Acronyms are used a dizzying amount in all industries today, and the anti-money laundering (AML) space is no exception. Keeping track of what each acronym stands for can be a tiresome task, especially when they are an add-on to the acronyms already being used in your field.
We have collated some of the most commonly used terms in AML so that you can get on top of them in no time:
Anti-Money Laundering refers to the laws, regulations and procedures intended to prevent criminals from disguising illegally obtained funds as legitimate income.
Customer Due Diligence is the process of performing due diligence on a customer in order to confirm they are who they say they are, and that they aren’t acting on behalf of somebody else.
CFT or CTF
Countering Financing of Terrorism (CFT) or Combating Terrorist Financing (CTF) involves investigating, analysing, deterring, and preventing sources of funding for activities intended to achieve political, religious, or ideological goals, that are achieved through violence and the threat of violence against civilians. By tracking down the source of the funds that support terrorist activities, some of those activities may be able to be prevented from occurring.
The Organisation for Economic Cooperation and Development (OECD) developed the Common Reporting Standard (CRS) for the collection, reporting and exchange of financial account information among participating countries. CRS requires us to capture tax residency information for new and existing customers. CRS is a global standard for the collection and exchange of account information and applies in both Australia and New Zealand.
Electronic Identity Verification is the method of collecting information electronically to then verify a person’s identity, including personal and biometric information.
The Foreign Account Tax Compliance Act is aimed at detecting U.S. taxpayers who use accounts with offshore financial institutions to conceal income and assets from the Internal Revenue Service (IRS).
Financial Action Task Force on Money Laundering is an independent inter-governmental body that develops and promotes policies to protect the global financial system against money laundering, terrorist financing and the financing of proliferation of weapons of mass destruction. The FATF Recommendations are recognised as the global anti-money laundering (AML) and counter-terrorist financing (CFT/CTF) standard.
Know Your Customer refers to understanding and figuring out the potential risks associated with a customer. This includes factors like verifying the customer’s identity and understanding their financial dealings to effectively manage risk. It’s a fundamental part of any AML programme.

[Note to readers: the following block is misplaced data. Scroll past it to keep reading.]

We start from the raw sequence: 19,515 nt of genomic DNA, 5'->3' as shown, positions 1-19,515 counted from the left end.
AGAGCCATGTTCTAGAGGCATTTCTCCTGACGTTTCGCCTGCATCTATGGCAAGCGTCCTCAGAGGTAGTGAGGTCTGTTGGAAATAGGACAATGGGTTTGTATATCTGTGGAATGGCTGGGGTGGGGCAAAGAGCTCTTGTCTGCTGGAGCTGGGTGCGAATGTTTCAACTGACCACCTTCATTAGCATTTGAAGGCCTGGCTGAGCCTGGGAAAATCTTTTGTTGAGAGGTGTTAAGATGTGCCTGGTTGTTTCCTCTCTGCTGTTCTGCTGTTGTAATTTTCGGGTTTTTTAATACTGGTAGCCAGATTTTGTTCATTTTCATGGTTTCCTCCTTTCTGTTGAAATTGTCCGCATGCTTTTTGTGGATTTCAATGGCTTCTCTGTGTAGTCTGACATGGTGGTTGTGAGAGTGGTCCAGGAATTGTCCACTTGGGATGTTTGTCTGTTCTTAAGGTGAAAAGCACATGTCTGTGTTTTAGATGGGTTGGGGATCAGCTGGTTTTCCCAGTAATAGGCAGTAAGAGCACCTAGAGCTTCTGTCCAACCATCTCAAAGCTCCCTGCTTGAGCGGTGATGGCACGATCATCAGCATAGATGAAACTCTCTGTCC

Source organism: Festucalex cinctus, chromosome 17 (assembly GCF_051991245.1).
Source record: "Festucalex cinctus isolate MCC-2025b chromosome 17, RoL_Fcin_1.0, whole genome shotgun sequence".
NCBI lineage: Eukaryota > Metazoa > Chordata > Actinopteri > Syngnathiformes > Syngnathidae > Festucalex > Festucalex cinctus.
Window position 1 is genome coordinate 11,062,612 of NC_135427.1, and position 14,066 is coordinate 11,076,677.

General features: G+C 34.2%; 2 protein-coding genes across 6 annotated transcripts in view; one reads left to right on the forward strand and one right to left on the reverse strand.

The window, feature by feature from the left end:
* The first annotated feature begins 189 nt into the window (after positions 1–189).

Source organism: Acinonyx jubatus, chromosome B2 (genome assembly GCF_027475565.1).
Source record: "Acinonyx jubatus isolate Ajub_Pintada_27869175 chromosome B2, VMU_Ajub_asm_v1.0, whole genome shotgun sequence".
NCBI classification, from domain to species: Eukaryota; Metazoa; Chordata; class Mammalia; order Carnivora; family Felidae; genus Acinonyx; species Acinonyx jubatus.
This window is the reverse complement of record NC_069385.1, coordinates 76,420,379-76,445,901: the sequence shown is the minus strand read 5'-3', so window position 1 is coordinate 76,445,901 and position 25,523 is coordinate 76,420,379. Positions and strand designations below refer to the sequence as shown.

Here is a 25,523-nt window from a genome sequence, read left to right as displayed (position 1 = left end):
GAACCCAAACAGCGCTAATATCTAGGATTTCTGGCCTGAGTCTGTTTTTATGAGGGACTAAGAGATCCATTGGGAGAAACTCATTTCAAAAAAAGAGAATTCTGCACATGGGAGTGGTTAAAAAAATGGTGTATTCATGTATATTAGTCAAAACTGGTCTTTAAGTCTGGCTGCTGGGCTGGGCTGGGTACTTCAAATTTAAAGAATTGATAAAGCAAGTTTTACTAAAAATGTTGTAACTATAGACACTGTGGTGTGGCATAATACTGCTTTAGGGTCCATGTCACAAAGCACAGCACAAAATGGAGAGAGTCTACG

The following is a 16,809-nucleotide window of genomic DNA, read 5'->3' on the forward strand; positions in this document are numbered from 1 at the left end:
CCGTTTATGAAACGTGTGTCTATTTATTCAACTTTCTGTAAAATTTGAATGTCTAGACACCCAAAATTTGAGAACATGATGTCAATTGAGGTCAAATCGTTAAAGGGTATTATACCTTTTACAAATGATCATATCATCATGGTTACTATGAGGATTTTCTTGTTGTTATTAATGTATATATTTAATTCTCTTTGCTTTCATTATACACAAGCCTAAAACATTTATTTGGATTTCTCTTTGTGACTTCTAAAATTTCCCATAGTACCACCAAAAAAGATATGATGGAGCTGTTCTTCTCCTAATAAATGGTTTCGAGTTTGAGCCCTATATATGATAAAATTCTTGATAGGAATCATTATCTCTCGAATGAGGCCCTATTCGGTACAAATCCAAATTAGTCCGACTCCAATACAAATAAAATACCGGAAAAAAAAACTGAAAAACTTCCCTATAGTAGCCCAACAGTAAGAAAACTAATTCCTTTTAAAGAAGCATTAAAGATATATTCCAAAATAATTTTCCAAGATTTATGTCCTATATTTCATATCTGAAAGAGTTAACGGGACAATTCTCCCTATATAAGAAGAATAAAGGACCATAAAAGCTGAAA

The Organisation for Economic Cooperation and Development (OECD) developed the Common Reporting Standard (CRS) for the collection, reporting and exchange of financial account information among participating countries.
Politically Exposed Persons are defined as individuals with high-profile political roles, or people who have been entrusted with a prominent political function. Due to the conspicuous positions they hold, they can present a higher risk of being involved in money laundering and/or terrorist financing.
Special Interest Persons are likely high-profile individuals who have either been convicted of financial/organised crime, or they have been subject to said investigations. SIPs may be identified via intelligence gathered during KYC/AML screening.
Source of Wealth refers to the origin of an entity’s assets, whether it be monetary assets, property or gifts and loans, all considered to be a Source of Wealth that we must verify. By verifying this information, it gives the reporting entity an insight into the amount of wealth that customer is expected to have and how it is acquired.
Source of Funds is a more narrow focus, with the legislation only requiring reporting entities to verify where the funds for a particular transaction have come from.
With ongoing changes to the legislation, keeping up to date with the newest additions and regulations is crucial for you as a reporting entity. Whilst this glossary can help you understand more about the anti-money laundering landscape, it can still feel overwhelming.
Let our team of specialised analysts help guide you through the AML process. Get in touch today and learn how we can help streamline the entire process for you, keeping you compliant.